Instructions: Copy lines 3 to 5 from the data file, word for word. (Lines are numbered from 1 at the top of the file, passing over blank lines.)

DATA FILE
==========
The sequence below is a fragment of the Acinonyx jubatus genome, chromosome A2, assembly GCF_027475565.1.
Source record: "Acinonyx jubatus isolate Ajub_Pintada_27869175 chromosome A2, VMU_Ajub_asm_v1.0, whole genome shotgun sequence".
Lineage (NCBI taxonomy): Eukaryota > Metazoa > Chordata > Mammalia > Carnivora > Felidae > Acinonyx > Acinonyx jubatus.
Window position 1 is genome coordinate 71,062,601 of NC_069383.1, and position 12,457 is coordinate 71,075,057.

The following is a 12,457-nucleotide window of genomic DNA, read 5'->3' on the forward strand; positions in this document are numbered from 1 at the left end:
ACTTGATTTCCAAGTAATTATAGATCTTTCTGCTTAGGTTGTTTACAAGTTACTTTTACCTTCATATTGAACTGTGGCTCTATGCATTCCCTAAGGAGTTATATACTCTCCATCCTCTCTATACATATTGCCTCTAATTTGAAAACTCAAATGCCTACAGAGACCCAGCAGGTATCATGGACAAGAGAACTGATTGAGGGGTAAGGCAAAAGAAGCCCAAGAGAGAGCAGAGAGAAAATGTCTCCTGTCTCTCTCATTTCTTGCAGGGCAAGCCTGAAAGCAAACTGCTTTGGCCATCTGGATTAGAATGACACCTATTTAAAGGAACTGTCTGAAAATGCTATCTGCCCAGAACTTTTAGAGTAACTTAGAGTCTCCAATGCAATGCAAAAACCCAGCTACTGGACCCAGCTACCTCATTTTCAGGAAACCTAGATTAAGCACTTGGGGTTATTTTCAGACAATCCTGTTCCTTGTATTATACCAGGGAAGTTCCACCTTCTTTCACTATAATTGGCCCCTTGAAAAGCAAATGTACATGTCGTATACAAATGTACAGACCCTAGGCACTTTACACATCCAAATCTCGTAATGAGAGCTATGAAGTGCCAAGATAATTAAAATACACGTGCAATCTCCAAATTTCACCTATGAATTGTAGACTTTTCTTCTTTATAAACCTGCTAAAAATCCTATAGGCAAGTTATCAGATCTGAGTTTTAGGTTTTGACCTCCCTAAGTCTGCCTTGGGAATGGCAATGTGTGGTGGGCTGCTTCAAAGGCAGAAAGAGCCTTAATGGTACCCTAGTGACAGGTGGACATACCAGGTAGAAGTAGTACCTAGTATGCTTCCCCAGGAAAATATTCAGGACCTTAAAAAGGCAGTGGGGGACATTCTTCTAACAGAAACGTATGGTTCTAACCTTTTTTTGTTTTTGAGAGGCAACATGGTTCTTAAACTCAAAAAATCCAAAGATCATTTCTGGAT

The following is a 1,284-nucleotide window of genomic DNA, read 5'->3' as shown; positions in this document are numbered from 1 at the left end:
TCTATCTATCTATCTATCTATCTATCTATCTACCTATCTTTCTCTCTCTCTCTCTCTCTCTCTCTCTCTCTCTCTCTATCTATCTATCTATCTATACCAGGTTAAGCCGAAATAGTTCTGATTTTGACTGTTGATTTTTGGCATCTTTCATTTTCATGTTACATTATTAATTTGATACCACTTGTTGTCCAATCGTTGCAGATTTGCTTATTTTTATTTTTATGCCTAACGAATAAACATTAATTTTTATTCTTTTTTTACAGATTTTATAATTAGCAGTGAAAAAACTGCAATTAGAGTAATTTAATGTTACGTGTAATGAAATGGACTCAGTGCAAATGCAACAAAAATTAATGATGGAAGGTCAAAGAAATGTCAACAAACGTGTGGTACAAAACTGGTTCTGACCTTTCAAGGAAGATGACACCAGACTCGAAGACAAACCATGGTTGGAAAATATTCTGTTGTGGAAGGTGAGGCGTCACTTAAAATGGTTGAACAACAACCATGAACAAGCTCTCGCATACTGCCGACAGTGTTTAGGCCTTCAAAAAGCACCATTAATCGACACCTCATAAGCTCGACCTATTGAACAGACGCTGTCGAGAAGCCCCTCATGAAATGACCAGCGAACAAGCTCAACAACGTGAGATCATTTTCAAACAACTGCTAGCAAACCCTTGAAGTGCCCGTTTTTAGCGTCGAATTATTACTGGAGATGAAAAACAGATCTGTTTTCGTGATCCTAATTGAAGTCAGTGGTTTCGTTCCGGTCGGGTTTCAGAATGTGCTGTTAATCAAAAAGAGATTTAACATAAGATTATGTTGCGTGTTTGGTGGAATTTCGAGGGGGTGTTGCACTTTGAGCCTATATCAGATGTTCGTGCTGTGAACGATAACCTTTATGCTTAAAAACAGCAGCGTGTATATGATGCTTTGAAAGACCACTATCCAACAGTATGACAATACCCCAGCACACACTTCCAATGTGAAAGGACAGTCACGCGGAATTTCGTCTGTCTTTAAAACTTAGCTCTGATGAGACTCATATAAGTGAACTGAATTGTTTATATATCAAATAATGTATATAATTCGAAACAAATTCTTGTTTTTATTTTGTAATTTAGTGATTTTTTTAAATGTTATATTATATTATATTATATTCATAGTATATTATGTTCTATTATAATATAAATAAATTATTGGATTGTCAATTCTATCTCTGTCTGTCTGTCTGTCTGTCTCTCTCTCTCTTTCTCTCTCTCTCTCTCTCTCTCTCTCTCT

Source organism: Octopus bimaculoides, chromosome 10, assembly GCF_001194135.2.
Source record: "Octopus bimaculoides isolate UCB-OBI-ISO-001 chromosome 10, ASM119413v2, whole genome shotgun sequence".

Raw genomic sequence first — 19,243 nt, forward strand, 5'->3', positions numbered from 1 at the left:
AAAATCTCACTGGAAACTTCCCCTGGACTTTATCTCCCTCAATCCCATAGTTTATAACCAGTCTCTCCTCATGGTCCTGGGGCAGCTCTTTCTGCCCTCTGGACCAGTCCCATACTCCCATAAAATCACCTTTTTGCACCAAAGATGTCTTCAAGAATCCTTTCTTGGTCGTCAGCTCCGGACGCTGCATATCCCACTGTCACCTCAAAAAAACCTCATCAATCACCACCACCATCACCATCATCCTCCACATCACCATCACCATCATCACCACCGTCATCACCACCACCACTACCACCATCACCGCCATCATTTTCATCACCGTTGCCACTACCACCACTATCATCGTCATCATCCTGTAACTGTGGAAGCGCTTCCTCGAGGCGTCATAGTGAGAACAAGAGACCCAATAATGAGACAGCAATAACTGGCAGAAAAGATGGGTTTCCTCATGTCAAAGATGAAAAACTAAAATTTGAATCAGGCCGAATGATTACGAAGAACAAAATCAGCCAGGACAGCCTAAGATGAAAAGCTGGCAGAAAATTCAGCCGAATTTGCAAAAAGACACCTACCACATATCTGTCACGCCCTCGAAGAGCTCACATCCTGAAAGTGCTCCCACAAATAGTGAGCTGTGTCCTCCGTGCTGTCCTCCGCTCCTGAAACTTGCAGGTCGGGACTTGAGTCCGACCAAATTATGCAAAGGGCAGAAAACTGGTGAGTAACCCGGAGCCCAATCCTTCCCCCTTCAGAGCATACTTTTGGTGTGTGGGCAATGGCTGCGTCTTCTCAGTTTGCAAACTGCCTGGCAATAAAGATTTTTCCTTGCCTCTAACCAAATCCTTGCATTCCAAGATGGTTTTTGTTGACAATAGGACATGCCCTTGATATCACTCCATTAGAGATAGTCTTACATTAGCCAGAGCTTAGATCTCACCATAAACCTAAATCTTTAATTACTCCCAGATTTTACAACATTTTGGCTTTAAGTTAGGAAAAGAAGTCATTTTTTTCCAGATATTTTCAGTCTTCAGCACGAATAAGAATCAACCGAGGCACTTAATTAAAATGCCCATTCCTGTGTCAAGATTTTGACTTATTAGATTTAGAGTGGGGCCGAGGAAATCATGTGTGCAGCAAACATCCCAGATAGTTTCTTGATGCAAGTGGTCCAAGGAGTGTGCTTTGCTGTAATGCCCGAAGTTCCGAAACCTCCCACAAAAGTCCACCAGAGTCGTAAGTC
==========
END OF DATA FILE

Lineage (NCBI taxonomy): Eukaryota > Metazoa > Chordata > Mammalia > Carnivora > Felidae > Acinonyx > Acinonyx jubatus.
Window position 1 is genome coordinate 71,062,601 of NC_069383.1, and position 12,457 is coordinate 71,075,057.

The following is a 12,457-nucleotide window of genomic DNA, read 5'->3' on the forward strand; positions in this document are numbered from 1 at the left end: